Protect Yourself from Scams
1. The job ad asks for money. Steer clear of job postings that ask for bank account numbers, credit card digits, social security numbers, PayPal account details, and other sensitive personal information. If you come across the phrase “wire transfer” in the ad or any correspondence with the hiring manager, it’s a surefire sign that the opportunity is a scam.
2. The ad is filled with errors. Everyone makes mistakes, but a posting riddled with typos, all caps, exclamation marks, unsightly formatting, and spelling and grammatical errors should make you think twice before clicking “apply.”
3. The posting is missing critical information. Take caution if the ad leaves out the company name, job location, and a link to the company website. But remember, even ads bearing legitimate company names could be fraudulent since scammers can impersonate real employers.
4. The contact information includes a significant domain name. When contact info in an ad consists of an email address with a major (or unknown) domain name (such as Company@yahoo.com or Company@gmail.com) rather than the employer’s domain, tread lightly. Similarly, be wary of email communications with the employer that do not include a signature or contact details.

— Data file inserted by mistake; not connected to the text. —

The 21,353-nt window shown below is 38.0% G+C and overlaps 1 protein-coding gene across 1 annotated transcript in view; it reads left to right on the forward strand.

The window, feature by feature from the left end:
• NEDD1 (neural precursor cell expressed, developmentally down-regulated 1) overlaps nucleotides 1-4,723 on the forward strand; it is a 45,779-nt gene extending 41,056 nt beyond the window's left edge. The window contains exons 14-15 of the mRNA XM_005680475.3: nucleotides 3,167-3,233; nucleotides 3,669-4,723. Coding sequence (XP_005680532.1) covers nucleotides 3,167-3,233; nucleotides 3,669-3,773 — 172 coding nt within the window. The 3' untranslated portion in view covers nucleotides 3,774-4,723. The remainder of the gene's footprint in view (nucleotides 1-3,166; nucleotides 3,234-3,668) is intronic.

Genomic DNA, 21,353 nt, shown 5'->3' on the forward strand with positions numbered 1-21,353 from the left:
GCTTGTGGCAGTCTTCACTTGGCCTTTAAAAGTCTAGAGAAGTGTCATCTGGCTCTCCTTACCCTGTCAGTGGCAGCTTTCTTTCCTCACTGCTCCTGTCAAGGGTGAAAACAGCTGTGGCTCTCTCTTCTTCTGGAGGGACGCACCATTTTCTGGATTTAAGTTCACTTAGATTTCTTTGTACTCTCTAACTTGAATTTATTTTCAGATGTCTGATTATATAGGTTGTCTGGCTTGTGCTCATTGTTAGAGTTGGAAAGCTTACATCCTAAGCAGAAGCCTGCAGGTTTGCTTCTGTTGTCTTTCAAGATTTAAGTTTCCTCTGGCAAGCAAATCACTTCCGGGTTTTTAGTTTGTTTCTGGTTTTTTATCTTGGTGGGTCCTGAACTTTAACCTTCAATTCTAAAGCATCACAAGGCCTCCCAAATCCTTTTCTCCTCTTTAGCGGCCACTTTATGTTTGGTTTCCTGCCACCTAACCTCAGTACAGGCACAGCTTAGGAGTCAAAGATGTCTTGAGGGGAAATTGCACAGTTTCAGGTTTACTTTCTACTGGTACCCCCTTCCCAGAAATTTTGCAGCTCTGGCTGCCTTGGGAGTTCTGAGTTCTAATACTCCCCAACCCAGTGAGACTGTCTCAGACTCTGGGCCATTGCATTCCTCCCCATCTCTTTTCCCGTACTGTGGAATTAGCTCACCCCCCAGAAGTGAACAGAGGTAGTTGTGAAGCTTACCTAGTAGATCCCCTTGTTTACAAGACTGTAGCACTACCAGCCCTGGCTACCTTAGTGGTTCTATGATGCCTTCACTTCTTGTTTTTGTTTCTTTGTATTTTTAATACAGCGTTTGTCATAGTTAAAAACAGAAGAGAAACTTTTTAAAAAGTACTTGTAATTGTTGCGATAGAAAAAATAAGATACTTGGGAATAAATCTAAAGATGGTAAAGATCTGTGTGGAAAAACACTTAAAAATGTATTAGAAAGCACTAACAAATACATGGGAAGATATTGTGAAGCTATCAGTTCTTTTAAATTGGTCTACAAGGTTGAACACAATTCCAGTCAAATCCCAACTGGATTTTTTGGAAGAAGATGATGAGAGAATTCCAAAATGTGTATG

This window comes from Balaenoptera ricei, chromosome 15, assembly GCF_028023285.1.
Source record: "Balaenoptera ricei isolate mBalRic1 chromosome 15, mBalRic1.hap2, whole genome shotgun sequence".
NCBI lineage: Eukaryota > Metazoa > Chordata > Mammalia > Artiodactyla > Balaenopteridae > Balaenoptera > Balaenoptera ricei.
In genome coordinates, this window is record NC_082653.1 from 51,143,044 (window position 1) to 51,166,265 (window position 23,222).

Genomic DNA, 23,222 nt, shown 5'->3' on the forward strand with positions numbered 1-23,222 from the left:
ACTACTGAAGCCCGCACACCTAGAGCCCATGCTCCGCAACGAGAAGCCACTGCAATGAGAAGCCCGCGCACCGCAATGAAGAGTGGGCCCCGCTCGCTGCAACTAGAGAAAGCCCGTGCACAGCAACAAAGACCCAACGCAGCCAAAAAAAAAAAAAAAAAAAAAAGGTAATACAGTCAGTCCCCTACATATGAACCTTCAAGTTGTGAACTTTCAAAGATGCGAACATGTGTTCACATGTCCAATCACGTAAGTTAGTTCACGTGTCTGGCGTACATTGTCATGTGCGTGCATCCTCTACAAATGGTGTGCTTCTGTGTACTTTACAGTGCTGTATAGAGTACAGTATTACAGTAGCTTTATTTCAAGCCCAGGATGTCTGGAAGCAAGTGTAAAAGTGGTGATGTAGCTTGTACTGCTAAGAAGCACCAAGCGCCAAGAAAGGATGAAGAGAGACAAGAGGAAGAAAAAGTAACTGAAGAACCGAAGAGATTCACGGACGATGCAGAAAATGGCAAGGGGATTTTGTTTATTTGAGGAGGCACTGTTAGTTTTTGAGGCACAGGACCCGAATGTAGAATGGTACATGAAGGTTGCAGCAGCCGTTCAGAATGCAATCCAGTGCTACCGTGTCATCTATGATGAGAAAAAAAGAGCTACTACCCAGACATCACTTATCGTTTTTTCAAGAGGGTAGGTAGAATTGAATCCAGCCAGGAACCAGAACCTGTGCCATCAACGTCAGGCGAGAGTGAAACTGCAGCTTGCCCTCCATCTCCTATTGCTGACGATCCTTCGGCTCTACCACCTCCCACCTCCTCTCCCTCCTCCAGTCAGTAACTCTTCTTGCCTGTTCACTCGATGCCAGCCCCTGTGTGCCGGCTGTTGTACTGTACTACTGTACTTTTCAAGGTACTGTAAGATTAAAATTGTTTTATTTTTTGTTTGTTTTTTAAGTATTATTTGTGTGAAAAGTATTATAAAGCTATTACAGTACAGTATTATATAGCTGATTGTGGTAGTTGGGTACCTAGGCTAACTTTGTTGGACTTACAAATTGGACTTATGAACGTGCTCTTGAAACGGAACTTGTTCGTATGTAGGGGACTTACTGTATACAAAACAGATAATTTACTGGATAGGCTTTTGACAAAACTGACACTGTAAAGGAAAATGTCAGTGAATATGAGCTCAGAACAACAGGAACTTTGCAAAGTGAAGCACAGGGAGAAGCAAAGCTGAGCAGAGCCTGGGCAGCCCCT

In addition to recognizing red flags, job seekers must take proactive steps to protect themselves when searching for their next career opportunity. Here are four tips for safely navigating the online recruitment space:
1. Read all content in the ad carefully. Again, look for glaring typos, missing information, mentions of wire transfers, and contact email addresses with prominent or unknown domain names. Double-check for disclaimers or “fine print” at the bottom of the ad. By reviewing the posting thoroughly, you’ll also ensure that you’re fully qualified for the position and understand the directions for applying.
2. Research the employer. Check the company’s website to verify that the position exists. (And if you can’t find the company’s website, you might want to start running in the opposite direction.) When in doubt of an ad’s legitimacy, call or email the employer to see if they are actively recruiting for that role.
3. See what others are saying. Consult the company’s Better Business Bureau, Federal Trade Commission ratings, and other review websites. Even if the company is a “real” employer, you will find valuable insights on these sites that may (or may not) deter you from pursuing an opportunity with them.
4. Take caution with links. Don’t click on links in unsolicited emails that appear to be personalized notes from a hiring manager or recruiter who saw your resume on a job board. If unsure that the email is genuine, research (see tips 2 and 3) before moving forward.